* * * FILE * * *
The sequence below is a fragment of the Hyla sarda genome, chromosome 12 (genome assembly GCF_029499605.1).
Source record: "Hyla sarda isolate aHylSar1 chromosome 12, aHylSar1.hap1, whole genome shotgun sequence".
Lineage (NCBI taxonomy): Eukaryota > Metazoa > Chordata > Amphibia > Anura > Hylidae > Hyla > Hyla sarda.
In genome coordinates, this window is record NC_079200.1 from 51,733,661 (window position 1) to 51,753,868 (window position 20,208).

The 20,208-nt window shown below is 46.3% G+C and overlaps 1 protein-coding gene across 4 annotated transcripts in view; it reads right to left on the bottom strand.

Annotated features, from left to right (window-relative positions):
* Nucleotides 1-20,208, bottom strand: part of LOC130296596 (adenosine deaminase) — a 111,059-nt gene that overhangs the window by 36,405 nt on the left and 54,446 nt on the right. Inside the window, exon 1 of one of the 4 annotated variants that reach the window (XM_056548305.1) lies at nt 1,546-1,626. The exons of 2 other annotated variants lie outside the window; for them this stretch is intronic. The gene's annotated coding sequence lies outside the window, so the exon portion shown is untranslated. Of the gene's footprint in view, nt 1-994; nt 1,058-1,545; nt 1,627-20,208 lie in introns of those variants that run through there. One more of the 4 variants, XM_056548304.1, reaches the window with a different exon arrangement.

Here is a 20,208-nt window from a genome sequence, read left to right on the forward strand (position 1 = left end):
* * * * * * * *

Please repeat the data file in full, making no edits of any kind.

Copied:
The sequence below is a fragment of the Hyla sarda genome, chromosome 12 (genome assembly GCF_029499605.1).
Source record: "Hyla sarda isolate aHylSar1 chromosome 12, aHylSar1.hap1, whole genome shotgun sequence".
Lineage (NCBI taxonomy): Eukaryota > Metazoa > Chordata > Amphibia > Anura > Hylidae > Hyla > Hyla sarda.
In genome coordinates, this window is record NC_079200.1 from 51,733,661 (window position 1) to 51,753,868 (window position 20,208).

The 20,208-nt window shown below is 46.3% G+C and overlaps 1 protein-coding gene across 4 annotated transcripts in view; it reads right to left on the bottom strand.

Annotated features, from left to right (window-relative positions):
* Nucleotides 1-20,208, bottom strand: part of LOC130296596 (adenosine deaminase) — a 111,059-nt gene that overhangs the window by 36,405 nt on the left and 54,446 nt on the right. Inside the window, exon 1 of one of the 4 annotated variants that reach the window (XM_056548305.1) lies at nt 1,546-1,626. The exons of 2 other annotated variants lie outside the window; for them this stretch is intronic. The gene's annotated coding sequence lies outside the window, so the exon portion shown is untranslated. Of the gene's footprint in view, nt 1-994; nt 1,058-1,545; nt 1,627-20,208 lie in introns of those variants that run through there. One more of the 4 variants, XM_056548304.1, reaches the window with a different exon arrangement.

Here is a 20,208-nt window from a genome sequence, read left to right on the forward strand (position 1 = left end):